Making Connections

Researchers discover how brain cells make long-distance connections, possible insights into autism and epilepsy

/ Author:  / Reviewed by: Joseph V. Madia, MD

(RxWiki News) The brain consists of a complex web of connections. In order for people to integrate and synthesize information from various parts of the brain, brain cells create long-distance links between one another.

According to new research published in PLoS Computational Biology, brain cells must create these links early in the developmental process, when their physical proximity is greater, to establish a connection throughout a person's life.

The number of brain cell connections is crucial to healthy development of the human brain. Disorders such as autism, epilepsy, and schizophrenia are associated with variations in the number of long-distance connections. For many years, scientists have known that long-distance connections form early in the developmental process. They have also known the crucial role of those connections in the integration of aural (audio) and visual signals. However, research by Dr. Marcus Kaiser and Sreedevi Varier from Newcastle University shows for the first time the most common mechanism by which long-distance connections form.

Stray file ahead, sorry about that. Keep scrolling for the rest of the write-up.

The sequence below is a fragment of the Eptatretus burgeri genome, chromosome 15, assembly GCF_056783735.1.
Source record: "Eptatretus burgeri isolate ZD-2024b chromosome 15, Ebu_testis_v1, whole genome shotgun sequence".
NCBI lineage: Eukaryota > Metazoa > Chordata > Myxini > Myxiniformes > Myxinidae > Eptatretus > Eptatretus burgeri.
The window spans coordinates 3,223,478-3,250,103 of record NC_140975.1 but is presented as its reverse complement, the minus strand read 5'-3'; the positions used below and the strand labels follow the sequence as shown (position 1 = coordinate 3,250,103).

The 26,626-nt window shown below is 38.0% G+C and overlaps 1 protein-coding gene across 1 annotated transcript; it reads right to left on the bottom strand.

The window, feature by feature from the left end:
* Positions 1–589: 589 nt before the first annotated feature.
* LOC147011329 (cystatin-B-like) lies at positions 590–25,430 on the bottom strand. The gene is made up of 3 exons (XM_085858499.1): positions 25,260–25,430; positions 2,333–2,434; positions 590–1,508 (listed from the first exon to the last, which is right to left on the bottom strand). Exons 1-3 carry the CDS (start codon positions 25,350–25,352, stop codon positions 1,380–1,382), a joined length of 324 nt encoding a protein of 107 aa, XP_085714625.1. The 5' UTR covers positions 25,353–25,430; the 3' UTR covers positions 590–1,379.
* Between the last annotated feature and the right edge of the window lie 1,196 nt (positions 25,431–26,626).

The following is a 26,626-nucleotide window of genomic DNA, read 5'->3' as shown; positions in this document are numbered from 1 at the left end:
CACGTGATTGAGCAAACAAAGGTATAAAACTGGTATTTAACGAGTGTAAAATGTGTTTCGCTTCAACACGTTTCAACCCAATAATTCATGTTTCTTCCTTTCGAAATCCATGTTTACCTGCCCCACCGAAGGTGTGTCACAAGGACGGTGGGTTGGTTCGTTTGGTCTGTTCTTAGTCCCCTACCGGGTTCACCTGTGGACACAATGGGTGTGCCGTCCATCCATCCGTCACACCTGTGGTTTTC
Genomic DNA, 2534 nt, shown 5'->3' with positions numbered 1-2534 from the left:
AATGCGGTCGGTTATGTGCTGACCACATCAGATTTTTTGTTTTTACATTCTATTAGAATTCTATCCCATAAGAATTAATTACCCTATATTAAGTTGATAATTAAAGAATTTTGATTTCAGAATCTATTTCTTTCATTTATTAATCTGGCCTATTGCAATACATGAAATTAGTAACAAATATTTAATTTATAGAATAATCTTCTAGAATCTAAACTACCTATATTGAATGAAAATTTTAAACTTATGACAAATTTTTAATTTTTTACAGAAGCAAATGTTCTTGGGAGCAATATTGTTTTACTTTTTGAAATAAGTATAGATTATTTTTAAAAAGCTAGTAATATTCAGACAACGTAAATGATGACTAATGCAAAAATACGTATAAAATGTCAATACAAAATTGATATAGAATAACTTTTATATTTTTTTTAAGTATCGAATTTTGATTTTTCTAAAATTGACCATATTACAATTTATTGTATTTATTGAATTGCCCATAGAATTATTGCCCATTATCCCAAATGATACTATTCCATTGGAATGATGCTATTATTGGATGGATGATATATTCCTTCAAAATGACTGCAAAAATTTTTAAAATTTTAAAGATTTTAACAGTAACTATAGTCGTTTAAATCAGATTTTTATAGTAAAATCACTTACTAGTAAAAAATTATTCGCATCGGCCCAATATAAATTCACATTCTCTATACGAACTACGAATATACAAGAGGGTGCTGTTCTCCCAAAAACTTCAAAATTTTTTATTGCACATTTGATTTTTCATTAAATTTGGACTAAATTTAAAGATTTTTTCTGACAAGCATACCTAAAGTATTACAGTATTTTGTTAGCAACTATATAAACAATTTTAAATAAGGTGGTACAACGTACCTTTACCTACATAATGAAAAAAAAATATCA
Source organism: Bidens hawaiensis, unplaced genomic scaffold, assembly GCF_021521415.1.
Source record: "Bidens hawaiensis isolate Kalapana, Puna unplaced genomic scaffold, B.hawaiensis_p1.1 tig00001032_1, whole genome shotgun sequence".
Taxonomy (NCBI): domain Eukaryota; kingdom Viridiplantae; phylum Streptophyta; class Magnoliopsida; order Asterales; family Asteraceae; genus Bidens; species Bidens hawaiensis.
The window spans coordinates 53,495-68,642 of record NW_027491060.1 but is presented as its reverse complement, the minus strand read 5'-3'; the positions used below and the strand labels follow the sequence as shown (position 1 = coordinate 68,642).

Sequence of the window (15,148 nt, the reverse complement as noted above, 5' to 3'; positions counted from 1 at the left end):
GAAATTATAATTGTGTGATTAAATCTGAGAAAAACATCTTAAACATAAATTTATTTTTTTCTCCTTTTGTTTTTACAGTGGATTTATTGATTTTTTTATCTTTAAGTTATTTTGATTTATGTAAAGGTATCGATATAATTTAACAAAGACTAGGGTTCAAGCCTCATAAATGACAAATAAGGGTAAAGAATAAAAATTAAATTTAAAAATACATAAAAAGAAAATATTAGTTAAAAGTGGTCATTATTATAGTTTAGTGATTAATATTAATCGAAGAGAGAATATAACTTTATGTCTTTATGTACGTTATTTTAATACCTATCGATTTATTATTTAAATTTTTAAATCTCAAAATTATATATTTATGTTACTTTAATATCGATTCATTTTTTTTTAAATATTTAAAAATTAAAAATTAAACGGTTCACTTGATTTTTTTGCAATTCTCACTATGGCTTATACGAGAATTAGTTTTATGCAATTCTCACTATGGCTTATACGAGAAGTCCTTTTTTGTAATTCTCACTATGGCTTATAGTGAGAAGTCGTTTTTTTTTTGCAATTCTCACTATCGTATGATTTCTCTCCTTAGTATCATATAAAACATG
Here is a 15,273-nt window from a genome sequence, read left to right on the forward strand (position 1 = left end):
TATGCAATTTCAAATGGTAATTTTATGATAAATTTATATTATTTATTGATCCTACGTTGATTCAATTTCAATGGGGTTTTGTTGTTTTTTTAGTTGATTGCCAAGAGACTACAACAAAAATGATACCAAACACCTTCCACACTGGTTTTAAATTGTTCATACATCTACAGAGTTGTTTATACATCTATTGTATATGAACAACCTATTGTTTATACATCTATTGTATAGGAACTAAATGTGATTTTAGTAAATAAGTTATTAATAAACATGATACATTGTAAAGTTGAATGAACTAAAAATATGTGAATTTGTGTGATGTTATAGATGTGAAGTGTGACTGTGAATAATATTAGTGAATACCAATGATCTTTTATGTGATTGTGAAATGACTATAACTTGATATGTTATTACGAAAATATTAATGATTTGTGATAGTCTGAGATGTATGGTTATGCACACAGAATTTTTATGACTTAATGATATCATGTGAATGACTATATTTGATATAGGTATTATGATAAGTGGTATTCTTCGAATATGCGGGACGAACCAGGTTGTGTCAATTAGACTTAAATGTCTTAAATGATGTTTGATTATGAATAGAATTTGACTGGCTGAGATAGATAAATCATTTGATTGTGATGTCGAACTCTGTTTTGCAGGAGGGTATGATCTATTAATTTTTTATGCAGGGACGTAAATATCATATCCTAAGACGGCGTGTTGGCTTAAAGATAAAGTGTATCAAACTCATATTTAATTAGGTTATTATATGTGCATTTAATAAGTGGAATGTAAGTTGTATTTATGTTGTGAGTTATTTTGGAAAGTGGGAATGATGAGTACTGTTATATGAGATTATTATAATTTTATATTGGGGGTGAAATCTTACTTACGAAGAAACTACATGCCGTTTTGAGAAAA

Kaiser and Varier analyzed the relationship between time of birth and patterns of nerve cell connections in the roundworm. They found that a connection forms between two nerve cells when they develop close together. As an organism grows, the distance between those cells also grows, thus creating what is called a long-distance connection.

According to Varier, this finding does not yet have clinical applications. However, she notes that further research might eventually provide scientists with a better understanding of epilepsy and autism.

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Review Date: 
January 8, 2011
Last Updated:
January 10, 2011